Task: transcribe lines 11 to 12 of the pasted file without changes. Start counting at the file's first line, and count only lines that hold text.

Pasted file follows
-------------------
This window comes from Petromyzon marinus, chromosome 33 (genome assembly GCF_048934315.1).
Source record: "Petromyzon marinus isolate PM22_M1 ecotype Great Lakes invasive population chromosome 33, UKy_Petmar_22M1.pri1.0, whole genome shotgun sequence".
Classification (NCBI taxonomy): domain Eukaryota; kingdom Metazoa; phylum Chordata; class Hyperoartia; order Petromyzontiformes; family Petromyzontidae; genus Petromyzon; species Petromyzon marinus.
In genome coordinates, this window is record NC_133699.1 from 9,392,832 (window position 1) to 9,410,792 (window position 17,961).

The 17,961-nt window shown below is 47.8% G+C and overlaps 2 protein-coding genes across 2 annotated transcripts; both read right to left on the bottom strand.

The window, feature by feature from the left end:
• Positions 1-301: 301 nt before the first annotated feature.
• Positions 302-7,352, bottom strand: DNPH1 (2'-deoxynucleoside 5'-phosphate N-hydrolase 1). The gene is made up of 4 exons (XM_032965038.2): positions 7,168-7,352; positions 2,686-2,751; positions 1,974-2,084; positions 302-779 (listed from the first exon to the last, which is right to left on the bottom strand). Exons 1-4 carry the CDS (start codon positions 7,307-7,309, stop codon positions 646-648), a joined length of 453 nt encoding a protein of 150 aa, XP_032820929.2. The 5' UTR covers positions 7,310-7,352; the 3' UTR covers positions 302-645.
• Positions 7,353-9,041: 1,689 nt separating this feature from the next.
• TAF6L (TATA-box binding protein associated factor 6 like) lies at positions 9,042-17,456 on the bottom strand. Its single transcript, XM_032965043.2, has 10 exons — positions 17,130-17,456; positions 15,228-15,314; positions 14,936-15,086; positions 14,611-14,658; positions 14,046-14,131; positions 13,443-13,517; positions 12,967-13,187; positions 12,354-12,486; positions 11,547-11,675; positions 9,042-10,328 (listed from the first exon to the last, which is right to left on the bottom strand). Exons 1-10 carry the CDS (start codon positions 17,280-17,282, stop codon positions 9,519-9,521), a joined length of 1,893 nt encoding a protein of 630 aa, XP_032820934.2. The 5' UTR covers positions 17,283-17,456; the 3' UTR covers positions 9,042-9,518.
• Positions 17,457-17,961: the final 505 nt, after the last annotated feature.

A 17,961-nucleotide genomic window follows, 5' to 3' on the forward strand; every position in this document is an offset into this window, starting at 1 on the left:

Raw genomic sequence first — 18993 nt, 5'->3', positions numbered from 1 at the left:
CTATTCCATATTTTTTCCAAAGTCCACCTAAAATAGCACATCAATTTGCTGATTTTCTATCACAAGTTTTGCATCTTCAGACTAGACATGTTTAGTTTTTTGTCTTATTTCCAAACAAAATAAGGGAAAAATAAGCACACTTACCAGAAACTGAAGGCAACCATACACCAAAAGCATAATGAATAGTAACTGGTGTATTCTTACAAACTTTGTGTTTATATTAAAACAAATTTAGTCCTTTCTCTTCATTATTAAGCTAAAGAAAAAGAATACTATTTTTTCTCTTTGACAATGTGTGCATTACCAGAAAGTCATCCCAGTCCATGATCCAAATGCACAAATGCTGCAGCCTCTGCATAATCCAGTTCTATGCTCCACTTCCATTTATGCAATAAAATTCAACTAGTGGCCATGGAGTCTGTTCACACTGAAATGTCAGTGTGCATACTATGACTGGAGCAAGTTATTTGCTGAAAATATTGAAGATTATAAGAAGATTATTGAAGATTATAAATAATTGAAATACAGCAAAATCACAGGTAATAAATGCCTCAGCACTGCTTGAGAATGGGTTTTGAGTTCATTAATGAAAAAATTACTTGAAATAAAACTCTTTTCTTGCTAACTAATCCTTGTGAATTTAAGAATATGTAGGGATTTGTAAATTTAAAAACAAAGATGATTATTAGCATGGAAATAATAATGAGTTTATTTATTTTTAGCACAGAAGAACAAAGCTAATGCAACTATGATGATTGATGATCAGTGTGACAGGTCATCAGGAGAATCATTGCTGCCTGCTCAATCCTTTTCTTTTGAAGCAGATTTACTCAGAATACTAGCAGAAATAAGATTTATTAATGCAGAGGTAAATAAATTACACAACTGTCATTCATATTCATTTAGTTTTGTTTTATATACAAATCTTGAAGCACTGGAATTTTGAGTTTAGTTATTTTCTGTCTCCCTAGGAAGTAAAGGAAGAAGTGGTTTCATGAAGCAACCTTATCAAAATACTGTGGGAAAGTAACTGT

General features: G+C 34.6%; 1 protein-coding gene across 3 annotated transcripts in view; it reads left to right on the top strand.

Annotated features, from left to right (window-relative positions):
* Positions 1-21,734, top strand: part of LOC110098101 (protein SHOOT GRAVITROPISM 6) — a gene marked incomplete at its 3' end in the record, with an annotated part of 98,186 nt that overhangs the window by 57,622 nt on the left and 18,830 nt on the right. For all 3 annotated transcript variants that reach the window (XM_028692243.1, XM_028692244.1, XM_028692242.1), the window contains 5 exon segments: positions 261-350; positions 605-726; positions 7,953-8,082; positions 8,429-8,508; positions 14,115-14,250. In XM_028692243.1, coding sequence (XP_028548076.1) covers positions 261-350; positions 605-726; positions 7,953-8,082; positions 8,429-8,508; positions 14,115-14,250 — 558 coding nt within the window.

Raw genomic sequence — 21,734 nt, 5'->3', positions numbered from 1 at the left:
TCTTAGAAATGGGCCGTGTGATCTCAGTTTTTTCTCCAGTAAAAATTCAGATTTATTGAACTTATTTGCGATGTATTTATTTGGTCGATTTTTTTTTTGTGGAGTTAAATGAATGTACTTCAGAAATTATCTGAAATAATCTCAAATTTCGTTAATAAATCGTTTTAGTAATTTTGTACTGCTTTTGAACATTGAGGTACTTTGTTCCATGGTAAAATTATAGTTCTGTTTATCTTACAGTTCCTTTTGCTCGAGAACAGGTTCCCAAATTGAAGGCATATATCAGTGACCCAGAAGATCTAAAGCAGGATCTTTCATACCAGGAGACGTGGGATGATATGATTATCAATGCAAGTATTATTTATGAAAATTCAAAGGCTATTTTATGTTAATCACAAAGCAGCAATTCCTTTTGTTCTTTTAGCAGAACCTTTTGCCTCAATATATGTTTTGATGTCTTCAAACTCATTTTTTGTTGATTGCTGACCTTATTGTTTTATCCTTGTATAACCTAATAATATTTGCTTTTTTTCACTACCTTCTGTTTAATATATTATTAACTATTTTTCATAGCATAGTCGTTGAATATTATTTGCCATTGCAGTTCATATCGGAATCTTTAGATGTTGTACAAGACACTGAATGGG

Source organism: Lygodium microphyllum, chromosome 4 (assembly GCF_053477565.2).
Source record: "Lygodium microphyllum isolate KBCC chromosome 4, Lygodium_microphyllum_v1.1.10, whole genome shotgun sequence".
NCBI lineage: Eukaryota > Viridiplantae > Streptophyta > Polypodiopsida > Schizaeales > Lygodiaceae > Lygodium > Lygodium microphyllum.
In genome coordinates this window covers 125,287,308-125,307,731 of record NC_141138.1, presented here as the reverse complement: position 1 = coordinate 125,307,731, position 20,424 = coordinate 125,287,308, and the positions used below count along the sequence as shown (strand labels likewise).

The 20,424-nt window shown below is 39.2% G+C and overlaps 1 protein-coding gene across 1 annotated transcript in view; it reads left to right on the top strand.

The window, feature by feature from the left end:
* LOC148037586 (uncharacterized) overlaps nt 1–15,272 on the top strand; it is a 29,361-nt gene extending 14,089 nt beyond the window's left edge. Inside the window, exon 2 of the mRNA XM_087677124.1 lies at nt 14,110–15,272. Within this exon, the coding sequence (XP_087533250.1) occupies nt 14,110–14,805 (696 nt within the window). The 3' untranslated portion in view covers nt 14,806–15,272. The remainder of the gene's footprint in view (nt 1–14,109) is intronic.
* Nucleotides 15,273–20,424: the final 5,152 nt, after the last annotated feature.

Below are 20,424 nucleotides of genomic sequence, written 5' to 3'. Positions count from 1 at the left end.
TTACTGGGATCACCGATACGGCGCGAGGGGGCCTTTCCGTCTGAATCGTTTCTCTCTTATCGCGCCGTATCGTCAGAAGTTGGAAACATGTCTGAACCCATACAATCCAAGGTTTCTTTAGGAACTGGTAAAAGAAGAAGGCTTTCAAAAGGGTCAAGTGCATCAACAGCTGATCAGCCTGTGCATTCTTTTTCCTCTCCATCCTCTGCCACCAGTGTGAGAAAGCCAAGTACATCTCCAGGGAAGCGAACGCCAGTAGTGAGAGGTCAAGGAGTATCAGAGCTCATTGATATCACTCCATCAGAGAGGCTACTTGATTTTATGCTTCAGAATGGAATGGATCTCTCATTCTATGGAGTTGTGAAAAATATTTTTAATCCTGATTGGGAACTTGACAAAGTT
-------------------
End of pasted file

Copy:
• Positions 17,457-17,961: the final 505 nt, after the last annotated feature.

A 17,961-nucleotide genomic window follows, 5' to 3' on the forward strand; every position in this document is an offset into this window, starting at 1 on the left: